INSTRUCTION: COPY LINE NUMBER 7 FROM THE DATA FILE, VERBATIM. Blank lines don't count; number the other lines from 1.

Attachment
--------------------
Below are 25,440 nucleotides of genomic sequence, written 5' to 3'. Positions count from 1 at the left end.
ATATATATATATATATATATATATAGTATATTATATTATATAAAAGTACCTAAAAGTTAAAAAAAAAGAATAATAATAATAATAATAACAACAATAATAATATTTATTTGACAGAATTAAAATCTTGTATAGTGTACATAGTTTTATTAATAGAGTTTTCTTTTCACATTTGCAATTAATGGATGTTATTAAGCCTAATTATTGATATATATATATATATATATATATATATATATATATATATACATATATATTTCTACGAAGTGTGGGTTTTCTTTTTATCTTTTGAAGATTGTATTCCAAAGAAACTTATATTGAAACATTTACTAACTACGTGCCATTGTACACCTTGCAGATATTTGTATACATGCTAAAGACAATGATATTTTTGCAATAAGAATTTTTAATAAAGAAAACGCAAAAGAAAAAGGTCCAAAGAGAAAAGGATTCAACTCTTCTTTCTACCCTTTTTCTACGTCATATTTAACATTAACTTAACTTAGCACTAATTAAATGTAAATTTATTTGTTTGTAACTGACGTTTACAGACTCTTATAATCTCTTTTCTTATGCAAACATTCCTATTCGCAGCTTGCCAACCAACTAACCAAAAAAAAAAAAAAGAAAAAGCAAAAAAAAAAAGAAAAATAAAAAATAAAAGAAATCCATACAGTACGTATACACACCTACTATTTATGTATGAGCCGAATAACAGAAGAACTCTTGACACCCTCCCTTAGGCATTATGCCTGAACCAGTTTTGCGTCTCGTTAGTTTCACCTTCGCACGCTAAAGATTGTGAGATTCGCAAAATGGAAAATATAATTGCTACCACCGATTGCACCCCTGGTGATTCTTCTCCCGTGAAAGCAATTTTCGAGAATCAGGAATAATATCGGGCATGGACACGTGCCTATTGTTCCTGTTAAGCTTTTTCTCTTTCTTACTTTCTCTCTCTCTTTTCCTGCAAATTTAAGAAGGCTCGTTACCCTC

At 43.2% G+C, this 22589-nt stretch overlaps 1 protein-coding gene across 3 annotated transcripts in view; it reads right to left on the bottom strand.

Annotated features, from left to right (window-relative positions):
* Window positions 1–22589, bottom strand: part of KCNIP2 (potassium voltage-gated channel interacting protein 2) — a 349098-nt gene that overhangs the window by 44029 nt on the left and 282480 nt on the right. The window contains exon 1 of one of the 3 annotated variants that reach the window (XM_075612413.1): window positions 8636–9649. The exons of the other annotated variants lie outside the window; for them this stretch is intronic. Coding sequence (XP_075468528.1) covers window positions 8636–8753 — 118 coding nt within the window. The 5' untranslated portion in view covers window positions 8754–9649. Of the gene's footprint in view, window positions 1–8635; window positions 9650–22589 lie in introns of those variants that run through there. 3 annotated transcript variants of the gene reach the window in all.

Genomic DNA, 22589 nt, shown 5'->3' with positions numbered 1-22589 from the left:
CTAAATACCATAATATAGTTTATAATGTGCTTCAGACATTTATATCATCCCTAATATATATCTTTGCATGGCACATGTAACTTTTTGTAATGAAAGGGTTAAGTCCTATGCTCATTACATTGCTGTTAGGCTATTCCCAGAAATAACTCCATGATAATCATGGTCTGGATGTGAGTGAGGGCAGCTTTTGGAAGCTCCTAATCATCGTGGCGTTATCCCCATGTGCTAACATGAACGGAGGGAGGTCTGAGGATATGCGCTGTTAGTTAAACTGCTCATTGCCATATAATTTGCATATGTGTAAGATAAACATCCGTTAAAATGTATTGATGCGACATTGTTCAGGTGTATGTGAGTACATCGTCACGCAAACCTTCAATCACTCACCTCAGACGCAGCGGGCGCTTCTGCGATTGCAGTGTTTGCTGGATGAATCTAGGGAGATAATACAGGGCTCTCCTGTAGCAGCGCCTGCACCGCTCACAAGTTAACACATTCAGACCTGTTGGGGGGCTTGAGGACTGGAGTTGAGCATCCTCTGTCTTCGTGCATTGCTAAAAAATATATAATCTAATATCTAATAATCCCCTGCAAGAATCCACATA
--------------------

CTAAATACCATAATATAGTTTATAATGTGCTTCAGACATTTATATCATCCCTAATATATATCTTTGCATGGCACATGTAACTTTTTGTAATGAAAGGGTTAAGTCCTATGCTCATTACATTGCTGTTAGGCTATTCCCAGAAATAACTCCATGATAATCATGGTCTGGATGTGAGTGAGGGCAGCTTTTGGAAGCTCCTAATCATCGTGGCGTTATCCCCATGTGCTAACATGAACGGAGGGAGGTCTGAGGATATGCGCTGTTAGTTAAACTGCTCATTGCCATATAATTTGCATATGTGTAAGATAAACATCCGTTAAAATGTATTGATGCGACATTGTTCAGGTGTATGTGAGTACATCGTCACGCAAACCTTCAATCACTCACCTCAGACGCAGCGGGCGCTTCTGCGATTGCAGTGTTTGCTGGATGAATCTAGGGAGATAATACAGGGCTCTCCTGTAGCAGCGCCTGCACCGCTCACAAGTTAACACATTCAGACCTGTTGGGGGGCTTGAGGACTGGAGTTGAGCATCCTCTGTCTTCGTGCATTGCTAAAAAATATATAATCTAATATCTAATAATCCCCTGCAAGAATCCACATA